Shared Memory

From the user and kernel perspective, shared memory — the third and final SysV concept for interprocess communication — uses similar structures for its implementation to the first two mechanisms described above. Its essential aspects do not differ from those of semaphores and message queues.

□ Applications request an IPC object that can be accessed via a common magic number and a kernel-internal identifier via the current namespace.

□ Access to memory can be restricted by means of a system of privileges.

□ System calls are used to allocate memory that is associated with the IPC object and that can be accessed by all processes with the appropriate authorization.

Kernel-side implementation also adopts very similar concepts to those described above. I will therefore make do with a brief description of the data structures shown in Figure 5-7.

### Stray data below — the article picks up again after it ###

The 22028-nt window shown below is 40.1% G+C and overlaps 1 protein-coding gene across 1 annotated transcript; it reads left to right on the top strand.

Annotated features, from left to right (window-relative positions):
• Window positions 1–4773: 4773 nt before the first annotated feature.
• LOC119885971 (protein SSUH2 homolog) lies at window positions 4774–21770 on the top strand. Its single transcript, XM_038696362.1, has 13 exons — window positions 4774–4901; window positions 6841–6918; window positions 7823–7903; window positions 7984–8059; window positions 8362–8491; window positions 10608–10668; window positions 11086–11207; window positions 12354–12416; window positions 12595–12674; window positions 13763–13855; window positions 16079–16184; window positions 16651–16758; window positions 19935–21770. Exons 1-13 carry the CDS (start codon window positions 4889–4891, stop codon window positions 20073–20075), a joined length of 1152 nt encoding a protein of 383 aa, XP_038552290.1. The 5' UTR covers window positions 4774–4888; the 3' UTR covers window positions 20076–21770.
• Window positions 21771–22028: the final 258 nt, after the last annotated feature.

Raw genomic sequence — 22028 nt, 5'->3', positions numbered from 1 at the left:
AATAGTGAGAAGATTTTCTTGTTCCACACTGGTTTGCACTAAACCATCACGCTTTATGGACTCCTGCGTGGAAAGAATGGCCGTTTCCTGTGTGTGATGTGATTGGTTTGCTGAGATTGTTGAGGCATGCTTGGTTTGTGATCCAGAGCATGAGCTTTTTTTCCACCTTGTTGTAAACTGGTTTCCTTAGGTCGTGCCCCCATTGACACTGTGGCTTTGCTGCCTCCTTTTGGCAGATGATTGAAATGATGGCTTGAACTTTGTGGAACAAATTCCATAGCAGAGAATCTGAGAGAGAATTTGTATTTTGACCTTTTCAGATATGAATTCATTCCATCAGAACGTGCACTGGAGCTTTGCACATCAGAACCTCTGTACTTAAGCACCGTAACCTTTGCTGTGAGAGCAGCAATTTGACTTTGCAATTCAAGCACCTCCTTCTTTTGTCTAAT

struct struct file address_ space

Figure 5-7: Data structures for System V shared memory.

struct struct file address_ space

Figure 5-7: Data structures for System V shared memory.

Once again, a combination of kern_ipc_perm and shmid_kernel held in the entries array of the smd_ids global variable is used to facilitate management of the access permissions to the IPC object. A dummy file linked with the corresponding instance of shmid_kernel via shm_file is created for each shared memory object. The kernel uses the pointer smh_file->f_mapping to access the address space object (struct address_space) used to create anonymous mappings as described in Chapter 4. The page tables of the processes involved are set up so that each process is able to access the areas linked with the region.

Continue reading here: Signals

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